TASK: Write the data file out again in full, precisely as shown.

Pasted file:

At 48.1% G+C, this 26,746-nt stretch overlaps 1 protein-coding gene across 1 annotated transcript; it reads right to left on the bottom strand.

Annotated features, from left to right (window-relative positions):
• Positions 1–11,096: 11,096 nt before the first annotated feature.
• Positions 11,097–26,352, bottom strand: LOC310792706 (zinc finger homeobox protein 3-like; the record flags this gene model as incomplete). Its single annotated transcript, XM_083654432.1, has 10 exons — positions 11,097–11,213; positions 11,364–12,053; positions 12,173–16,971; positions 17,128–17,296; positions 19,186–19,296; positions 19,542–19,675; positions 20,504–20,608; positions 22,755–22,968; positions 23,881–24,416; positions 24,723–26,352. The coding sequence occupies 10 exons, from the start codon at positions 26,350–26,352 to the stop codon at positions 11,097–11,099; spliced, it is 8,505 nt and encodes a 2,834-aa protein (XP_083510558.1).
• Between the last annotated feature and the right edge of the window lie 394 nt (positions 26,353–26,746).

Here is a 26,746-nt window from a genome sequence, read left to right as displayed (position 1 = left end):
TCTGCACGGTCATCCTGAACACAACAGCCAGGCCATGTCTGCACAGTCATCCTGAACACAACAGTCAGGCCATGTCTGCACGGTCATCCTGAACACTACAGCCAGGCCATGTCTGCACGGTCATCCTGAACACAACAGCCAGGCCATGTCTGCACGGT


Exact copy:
At 48.1% G+C, this 26,746-nt stretch overlaps 1 protein-coding gene across 1 annotated transcript; it reads right to left on the bottom strand.

Annotated features, from left to right (window-relative positions):
• Positions 1–11,096: 11,096 nt before the first annotated feature.
• Positions 11,097–26,352, bottom strand: LOC310792706 (zinc finger homeobox protein 3-like; the record flags this gene model as incomplete). Its single annotated transcript, XM_083654432.1, has 10 exons — positions 11,097–11,213; positions 11,364–12,053; positions 12,173–16,971; positions 17,128–17,296; positions 19,186–19,296; positions 19,542–19,675; positions 20,504–20,608; positions 22,755–22,968; positions 23,881–24,416; positions 24,723–26,352. The coding sequence occupies 10 exons, from the start codon at positions 26,350–26,352 to the stop codon at positions 11,097–11,099; spliced, it is 8,505 nt and encodes a 2,834-aa protein (XP_083510558.1).
• Between the last annotated feature and the right edge of the window lie 394 nt (positions 26,353–26,746).

Here is a 26,746-nt window from a genome sequence, read left to right as displayed (position 1 = left end):
TCTGCACGGTCATCCTGAACACAACAGCCAGGCCATGTCTGCACAGTCATCCTGAACACAACAGTCAGGCCATGTCTGCACGGTCATCCTGAACACTACAGCCAGGCCATGTCTGCACGGTCATCCTGAACACAACAGCCAGGCCATGTCTGCACGGT